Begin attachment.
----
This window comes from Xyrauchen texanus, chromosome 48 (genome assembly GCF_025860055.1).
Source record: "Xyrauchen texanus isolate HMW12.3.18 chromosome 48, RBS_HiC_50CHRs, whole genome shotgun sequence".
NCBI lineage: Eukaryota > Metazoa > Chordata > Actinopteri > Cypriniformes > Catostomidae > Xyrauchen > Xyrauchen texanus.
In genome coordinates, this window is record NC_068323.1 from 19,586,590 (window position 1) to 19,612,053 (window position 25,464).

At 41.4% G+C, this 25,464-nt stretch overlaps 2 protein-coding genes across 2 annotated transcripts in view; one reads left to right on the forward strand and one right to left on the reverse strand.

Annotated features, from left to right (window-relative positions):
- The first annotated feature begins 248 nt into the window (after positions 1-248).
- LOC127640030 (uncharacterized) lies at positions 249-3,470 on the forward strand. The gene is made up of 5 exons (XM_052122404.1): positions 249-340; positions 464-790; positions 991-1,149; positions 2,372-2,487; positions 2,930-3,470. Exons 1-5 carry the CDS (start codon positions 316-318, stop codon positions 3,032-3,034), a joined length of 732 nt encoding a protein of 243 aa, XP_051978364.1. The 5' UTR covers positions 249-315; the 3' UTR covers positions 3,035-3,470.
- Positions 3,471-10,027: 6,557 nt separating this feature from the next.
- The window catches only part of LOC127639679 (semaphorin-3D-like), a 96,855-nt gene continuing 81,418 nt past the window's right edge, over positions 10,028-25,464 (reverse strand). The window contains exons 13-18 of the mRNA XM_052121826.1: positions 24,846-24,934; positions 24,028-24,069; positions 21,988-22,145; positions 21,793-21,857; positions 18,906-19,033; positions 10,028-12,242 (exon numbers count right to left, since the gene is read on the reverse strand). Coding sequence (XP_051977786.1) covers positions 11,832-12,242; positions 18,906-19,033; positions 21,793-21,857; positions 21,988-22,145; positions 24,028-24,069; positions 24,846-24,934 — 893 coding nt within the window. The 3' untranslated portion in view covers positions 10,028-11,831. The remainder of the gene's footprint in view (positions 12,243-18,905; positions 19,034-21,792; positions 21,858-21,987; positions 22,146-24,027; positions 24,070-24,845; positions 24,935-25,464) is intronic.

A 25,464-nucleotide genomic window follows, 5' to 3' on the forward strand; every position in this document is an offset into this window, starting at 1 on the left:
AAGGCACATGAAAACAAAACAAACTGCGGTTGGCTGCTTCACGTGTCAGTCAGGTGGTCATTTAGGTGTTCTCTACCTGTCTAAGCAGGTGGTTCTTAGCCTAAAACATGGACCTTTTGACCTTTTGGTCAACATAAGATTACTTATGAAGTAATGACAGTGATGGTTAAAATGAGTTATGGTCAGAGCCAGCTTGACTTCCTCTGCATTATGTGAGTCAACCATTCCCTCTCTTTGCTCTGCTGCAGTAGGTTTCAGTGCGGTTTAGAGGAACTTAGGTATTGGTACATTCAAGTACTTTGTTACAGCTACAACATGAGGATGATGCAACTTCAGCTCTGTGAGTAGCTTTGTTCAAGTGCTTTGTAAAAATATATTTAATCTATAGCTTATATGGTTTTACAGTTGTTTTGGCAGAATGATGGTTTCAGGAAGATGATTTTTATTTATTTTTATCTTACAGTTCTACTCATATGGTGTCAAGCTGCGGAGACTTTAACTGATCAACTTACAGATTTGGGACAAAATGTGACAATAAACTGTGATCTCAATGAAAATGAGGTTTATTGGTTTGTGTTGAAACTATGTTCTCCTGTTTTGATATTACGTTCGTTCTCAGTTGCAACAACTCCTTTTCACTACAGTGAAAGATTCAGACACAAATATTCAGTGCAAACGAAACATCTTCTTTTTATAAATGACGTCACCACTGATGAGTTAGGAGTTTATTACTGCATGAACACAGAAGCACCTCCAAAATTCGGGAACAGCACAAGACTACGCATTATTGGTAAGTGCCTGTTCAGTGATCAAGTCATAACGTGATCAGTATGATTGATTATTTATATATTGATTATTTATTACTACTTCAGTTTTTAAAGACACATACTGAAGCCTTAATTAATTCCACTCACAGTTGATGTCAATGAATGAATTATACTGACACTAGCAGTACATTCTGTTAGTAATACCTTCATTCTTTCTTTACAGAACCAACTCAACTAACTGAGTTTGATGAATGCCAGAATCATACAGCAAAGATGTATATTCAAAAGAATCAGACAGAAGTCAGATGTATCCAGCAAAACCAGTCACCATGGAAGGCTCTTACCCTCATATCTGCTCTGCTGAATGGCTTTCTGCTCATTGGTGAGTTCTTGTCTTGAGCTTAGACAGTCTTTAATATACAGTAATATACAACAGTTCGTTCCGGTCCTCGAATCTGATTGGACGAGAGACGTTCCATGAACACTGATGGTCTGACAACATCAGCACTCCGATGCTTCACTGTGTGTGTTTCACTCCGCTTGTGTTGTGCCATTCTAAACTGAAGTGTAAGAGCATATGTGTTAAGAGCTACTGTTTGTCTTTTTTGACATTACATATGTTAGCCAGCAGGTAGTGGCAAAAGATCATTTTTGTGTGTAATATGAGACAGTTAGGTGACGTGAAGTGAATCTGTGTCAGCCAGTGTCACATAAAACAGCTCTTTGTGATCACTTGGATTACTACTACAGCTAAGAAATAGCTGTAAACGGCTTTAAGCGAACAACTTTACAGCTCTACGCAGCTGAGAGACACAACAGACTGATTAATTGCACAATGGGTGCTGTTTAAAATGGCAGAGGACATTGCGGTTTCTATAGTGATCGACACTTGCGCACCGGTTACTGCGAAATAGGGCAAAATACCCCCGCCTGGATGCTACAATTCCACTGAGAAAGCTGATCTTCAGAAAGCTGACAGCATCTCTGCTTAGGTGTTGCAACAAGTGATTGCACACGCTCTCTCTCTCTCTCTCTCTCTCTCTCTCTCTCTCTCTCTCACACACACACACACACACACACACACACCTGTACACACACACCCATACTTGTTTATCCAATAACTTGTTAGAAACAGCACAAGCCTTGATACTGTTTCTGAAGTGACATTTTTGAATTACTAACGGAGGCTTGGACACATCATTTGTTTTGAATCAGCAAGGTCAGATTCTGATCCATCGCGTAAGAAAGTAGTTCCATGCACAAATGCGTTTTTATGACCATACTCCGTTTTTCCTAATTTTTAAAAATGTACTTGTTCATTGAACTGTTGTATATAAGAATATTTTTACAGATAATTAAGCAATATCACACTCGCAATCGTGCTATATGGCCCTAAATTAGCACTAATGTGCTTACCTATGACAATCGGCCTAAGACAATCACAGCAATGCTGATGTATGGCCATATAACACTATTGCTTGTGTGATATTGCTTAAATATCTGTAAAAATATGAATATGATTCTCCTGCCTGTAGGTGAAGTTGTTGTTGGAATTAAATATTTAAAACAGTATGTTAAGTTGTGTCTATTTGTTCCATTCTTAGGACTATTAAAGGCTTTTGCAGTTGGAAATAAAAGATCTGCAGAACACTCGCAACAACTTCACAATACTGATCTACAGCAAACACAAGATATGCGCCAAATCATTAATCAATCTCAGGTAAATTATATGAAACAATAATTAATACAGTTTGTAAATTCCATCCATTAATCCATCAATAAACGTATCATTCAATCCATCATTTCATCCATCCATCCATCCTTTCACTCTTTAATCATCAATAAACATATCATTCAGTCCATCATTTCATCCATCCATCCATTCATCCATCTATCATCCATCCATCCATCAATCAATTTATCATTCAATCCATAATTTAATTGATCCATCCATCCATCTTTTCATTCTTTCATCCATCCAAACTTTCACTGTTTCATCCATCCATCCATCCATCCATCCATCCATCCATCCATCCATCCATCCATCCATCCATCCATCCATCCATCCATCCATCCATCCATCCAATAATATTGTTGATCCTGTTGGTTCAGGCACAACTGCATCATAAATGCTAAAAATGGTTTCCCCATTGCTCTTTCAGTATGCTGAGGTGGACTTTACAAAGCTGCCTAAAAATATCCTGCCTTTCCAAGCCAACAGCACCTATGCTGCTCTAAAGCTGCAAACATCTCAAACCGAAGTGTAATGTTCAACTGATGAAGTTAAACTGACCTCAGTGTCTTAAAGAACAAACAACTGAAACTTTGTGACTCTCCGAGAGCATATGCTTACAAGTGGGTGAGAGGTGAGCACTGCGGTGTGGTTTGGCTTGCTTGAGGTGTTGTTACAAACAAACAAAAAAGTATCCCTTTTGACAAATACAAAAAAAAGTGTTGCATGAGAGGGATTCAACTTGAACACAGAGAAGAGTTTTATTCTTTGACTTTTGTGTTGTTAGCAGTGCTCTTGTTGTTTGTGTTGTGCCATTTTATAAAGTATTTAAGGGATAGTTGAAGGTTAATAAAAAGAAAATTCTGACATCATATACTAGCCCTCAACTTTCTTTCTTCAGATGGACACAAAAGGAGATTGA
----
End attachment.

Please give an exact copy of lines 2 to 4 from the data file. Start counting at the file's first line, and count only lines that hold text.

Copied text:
Source record: "Xyrauchen texanus isolate HMW12.3.18 chromosome 48, RBS_HiC_50CHRs, whole genome shotgun sequence".
NCBI lineage: Eukaryota > Metazoa > Chordata > Actinopteri > Cypriniformes > Catostomidae > Xyrauchen > Xyrauchen texanus.
In genome coordinates, this window is record NC_068323.1 from 19,586,590 (window position 1) to 19,612,053 (window position 25,464).